Exporting Dunedin’s waste still an option

The proposed Smooth Hill site looking north towards Dunedin. PHOTO: STEPHEN JAQUIERY
The proposed Smooth Hill site looking north towards Dunedin. PHOTO: STEPHEN JAQUIERY
Building the Smooth Hill landfill could come with a $74 million price tag and an alternative idea of exporting waste out of Dunedin to a neighbouring district has not yet been dumped.

However, getting another area to accept the city’s waste would be "inappropriate, if not offensive", a city councillor said.

Another councillor said it would be "strategically naive".

The Dunedin City Council was last year granted consent to build a landfill at Smooth Hill, near Brighton, and construction could start about 2028.

The council has applied to extend the life of the Green Island landfill in the meantime.

Almost $74m of new capital was included in a 2024-34 long-term plan draft budget in December for development of the Smooth Hill facility.

This would be more than half of the $146m total new capital projected for waste management.

It would also be a 31% increase on the $56.4m budgeted in the 2021-31 long-term plan for development of the site.

A council spokeswoman said the latest figure was subject to further work to refine expected costs.

Councillors could receive a report next month covering options, "including waste export", as part of the 10-year plan process, she said.

Cr David Benson-Pope raised ethical concerns about exporting waste.

"I continue to find it inappropriate, if not offensive, to expect someone somewhere out of our patch to deal with what we throw away, regardless of what we might pay them," he said.

Environmental effects, such as carbon emissions from transport and damage to roads, did not "sit comfortably with our agreed goals".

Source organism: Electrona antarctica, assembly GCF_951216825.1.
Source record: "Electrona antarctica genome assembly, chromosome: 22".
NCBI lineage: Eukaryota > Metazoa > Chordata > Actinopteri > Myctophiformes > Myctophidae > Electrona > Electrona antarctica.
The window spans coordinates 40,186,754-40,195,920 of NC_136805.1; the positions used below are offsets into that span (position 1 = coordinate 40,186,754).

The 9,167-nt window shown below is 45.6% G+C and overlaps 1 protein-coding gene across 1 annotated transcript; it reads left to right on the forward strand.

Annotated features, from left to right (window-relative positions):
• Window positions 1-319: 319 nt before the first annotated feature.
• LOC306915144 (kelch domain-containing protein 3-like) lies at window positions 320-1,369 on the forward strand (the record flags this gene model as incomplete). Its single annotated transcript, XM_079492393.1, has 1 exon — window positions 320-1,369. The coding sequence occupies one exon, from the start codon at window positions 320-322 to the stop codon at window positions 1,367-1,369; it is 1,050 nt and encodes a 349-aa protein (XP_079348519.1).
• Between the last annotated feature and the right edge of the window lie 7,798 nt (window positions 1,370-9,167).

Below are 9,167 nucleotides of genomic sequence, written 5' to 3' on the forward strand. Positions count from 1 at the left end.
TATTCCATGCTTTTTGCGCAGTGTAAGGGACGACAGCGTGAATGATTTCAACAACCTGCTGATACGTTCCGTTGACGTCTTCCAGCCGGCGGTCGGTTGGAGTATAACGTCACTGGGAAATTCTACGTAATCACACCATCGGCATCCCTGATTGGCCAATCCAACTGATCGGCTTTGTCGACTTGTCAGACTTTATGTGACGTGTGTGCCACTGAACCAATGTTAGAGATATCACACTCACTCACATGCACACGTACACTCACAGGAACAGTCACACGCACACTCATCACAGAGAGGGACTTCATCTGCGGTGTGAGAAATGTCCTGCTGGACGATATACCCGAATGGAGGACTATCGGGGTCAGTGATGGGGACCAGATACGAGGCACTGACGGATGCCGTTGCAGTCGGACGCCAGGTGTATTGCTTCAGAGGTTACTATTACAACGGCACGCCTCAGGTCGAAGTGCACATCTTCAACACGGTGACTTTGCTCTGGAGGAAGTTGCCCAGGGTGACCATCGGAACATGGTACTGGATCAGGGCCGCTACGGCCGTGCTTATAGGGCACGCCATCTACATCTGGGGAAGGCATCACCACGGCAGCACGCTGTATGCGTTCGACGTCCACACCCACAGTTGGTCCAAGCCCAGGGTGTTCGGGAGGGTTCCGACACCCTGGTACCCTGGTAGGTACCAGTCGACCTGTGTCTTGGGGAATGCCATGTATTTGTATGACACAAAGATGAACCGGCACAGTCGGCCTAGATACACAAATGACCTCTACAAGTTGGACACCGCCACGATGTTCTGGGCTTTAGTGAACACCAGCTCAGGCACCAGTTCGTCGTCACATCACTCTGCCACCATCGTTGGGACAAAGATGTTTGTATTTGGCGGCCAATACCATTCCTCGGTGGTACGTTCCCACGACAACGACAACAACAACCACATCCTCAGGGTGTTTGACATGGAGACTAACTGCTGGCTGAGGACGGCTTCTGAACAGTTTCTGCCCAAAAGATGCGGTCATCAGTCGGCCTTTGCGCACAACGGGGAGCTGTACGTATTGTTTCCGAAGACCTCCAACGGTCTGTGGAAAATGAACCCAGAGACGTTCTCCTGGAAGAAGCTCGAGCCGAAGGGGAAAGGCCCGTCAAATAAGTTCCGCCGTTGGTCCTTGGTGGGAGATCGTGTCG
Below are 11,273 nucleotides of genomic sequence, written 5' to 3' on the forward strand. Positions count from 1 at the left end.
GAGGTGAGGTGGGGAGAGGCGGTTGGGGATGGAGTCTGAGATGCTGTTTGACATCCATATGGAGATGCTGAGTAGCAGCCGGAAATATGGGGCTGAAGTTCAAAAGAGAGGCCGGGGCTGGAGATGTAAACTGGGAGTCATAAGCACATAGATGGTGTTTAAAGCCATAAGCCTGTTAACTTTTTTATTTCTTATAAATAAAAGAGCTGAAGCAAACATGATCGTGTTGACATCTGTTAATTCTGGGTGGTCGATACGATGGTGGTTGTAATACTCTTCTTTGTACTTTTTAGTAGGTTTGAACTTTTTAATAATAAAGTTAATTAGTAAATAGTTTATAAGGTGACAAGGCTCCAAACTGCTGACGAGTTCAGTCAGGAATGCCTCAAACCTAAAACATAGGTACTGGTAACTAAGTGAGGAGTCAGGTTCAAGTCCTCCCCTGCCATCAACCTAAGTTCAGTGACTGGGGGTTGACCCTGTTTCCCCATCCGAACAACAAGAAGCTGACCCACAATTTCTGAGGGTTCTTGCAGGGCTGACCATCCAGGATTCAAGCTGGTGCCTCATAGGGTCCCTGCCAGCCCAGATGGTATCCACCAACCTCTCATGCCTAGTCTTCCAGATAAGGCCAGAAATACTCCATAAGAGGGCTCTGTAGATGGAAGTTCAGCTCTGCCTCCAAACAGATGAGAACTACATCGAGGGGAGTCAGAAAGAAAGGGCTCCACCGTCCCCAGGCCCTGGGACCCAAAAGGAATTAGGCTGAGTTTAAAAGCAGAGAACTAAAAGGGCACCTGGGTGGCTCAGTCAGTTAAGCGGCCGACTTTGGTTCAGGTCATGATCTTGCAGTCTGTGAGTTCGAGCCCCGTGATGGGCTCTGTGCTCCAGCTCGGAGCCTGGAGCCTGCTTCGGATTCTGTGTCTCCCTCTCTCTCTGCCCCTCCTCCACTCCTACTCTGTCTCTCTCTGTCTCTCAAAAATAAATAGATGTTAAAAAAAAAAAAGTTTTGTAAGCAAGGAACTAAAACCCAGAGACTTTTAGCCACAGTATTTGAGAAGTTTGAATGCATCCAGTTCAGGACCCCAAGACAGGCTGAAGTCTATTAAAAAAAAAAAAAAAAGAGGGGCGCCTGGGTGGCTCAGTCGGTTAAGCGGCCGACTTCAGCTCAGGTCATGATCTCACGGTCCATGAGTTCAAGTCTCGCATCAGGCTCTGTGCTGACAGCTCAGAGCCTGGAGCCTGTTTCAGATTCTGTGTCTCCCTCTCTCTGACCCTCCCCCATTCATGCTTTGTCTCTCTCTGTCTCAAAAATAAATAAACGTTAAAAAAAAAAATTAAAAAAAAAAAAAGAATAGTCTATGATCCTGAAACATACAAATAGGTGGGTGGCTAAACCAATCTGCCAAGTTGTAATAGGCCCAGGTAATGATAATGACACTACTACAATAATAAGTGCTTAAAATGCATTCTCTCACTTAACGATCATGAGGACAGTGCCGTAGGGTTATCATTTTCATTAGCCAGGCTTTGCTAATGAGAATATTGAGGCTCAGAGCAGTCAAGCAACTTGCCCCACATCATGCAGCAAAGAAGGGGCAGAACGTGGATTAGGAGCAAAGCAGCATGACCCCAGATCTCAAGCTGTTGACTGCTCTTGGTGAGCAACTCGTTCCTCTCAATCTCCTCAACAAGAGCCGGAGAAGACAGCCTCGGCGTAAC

Cr Steve Walker said he remained philosophically opposed to exporting waste.

An expanded carbon footprint would be unacceptable, he said.

"Also, having a system that cedes control and depends on others is strategically naive."

The council risked being left in the lurch, he said.

"Let's take control of how we deal with the waste we produce, for no other reason than it's the right thing to do."

The South Coast Neighbourhood Society, which has fought the proposed Smooth Hill landfill, last week called for the option of exporting waste to be properly explored.

This should be part of the council’s 10-year plan consultation, society spokeswoman Sarah Ramsay said.

Saddle Hill Community Board chairman Paul Weir said the board remained opposed to the proposed landfill.

"We’d love to see other options explored and something else happen [instead], but it doesn’t look like that’s going to be the end result," Mr Weir said.

The board planned to work with the city council to achieve a workable solution, he said.

"We don’t want a landfill in our area," Mr Weir said.

"But if it’s going to happen, we have to try to move forward."

A Smooth Hill community liaison group had its first meeting in October last year.

The council has said the group would be an important conduit between the council and community.

"The group will ensure we have open and constructive dialogue with our community regarding the landfill’s development and operation."